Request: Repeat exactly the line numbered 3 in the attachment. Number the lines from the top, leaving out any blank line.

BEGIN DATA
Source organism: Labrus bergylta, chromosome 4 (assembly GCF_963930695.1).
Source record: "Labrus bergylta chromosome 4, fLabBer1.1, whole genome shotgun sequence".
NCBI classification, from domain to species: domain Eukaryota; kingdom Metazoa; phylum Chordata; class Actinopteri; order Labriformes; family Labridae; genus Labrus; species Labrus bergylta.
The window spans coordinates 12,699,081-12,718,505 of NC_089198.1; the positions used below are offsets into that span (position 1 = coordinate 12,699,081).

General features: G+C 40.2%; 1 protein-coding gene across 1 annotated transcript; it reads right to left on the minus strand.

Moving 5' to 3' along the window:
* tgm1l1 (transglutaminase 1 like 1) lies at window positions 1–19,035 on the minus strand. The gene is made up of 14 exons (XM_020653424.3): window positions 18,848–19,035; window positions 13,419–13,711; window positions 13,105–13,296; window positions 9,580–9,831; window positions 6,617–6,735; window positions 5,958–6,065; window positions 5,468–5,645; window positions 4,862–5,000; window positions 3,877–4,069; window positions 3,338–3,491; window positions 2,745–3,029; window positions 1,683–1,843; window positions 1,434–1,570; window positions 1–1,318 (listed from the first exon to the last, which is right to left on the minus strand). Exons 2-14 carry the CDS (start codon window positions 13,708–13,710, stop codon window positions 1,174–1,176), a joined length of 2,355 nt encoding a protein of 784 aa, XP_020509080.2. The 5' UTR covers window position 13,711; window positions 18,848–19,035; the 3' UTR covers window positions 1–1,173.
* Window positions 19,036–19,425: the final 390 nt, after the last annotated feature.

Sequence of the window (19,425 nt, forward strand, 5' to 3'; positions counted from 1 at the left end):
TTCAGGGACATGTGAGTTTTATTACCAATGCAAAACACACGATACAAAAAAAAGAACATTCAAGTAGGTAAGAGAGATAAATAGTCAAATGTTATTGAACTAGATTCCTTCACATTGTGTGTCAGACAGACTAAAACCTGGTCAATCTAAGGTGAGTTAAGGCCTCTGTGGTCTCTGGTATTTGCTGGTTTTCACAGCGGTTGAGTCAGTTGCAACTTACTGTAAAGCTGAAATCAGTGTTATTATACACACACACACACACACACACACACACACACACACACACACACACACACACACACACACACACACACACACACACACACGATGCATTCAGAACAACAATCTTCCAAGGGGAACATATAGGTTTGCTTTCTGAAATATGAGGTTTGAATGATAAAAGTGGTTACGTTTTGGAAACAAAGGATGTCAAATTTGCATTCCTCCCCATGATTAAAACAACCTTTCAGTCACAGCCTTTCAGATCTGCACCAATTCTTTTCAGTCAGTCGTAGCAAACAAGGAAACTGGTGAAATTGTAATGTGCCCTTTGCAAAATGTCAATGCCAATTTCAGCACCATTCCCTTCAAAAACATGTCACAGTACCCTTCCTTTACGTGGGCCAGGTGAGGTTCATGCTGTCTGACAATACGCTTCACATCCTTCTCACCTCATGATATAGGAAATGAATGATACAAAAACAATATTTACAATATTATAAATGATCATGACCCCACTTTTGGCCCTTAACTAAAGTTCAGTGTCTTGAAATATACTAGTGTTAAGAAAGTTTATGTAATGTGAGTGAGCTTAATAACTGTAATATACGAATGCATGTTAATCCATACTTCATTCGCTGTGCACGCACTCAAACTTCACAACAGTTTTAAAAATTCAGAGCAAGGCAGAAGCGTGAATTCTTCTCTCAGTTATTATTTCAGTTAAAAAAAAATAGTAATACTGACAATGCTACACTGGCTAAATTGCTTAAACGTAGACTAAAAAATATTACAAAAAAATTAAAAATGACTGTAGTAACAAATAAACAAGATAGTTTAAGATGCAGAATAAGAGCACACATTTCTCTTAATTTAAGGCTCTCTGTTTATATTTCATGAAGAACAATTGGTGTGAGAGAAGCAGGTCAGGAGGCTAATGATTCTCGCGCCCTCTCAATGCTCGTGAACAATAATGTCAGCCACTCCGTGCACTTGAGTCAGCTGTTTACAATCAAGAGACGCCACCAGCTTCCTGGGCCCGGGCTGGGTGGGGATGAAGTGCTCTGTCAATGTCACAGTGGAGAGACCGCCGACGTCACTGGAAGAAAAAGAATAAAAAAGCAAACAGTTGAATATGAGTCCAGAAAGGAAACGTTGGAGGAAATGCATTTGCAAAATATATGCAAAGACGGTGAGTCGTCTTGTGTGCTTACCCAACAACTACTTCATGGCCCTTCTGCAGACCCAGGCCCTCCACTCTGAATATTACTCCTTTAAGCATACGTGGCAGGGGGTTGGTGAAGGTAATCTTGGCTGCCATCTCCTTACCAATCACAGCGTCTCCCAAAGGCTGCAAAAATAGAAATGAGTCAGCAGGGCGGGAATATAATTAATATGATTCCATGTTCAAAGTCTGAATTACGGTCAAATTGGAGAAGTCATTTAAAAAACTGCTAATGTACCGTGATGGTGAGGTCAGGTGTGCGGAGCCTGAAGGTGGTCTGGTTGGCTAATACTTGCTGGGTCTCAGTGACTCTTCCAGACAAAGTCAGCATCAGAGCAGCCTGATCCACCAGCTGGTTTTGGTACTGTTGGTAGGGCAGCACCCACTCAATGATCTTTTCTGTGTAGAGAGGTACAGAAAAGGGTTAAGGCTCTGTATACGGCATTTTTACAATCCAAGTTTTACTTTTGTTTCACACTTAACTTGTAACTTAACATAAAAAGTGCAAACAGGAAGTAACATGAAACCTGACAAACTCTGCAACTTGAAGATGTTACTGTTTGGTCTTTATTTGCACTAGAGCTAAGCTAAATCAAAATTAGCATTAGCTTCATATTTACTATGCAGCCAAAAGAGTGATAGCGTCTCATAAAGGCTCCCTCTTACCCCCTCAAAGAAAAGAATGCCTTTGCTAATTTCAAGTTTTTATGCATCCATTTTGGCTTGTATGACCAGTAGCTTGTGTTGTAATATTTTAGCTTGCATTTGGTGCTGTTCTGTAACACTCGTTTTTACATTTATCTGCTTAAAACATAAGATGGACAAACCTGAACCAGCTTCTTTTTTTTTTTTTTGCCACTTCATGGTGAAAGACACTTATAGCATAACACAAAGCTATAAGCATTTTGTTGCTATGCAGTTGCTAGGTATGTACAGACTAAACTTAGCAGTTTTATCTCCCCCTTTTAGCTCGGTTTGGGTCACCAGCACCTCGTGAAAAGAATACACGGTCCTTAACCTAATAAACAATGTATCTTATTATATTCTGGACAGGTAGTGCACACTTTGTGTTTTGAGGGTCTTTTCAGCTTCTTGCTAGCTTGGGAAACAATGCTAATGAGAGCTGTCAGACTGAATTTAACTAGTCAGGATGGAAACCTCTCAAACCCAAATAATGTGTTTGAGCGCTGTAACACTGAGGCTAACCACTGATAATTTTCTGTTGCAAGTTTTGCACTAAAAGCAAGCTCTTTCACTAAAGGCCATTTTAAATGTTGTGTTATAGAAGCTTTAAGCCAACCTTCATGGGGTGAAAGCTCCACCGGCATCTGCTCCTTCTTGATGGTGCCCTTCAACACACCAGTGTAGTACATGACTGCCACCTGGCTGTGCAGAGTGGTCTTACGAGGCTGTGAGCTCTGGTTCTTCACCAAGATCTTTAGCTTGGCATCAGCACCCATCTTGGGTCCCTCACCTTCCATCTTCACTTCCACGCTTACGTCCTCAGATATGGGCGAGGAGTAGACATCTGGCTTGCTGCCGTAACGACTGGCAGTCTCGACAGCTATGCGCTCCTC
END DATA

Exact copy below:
NCBI classification, from domain to species: domain Eukaryota; kingdom Metazoa; phylum Chordata; class Actinopteri; order Labriformes; family Labridae; genus Labrus; species Labrus bergylta.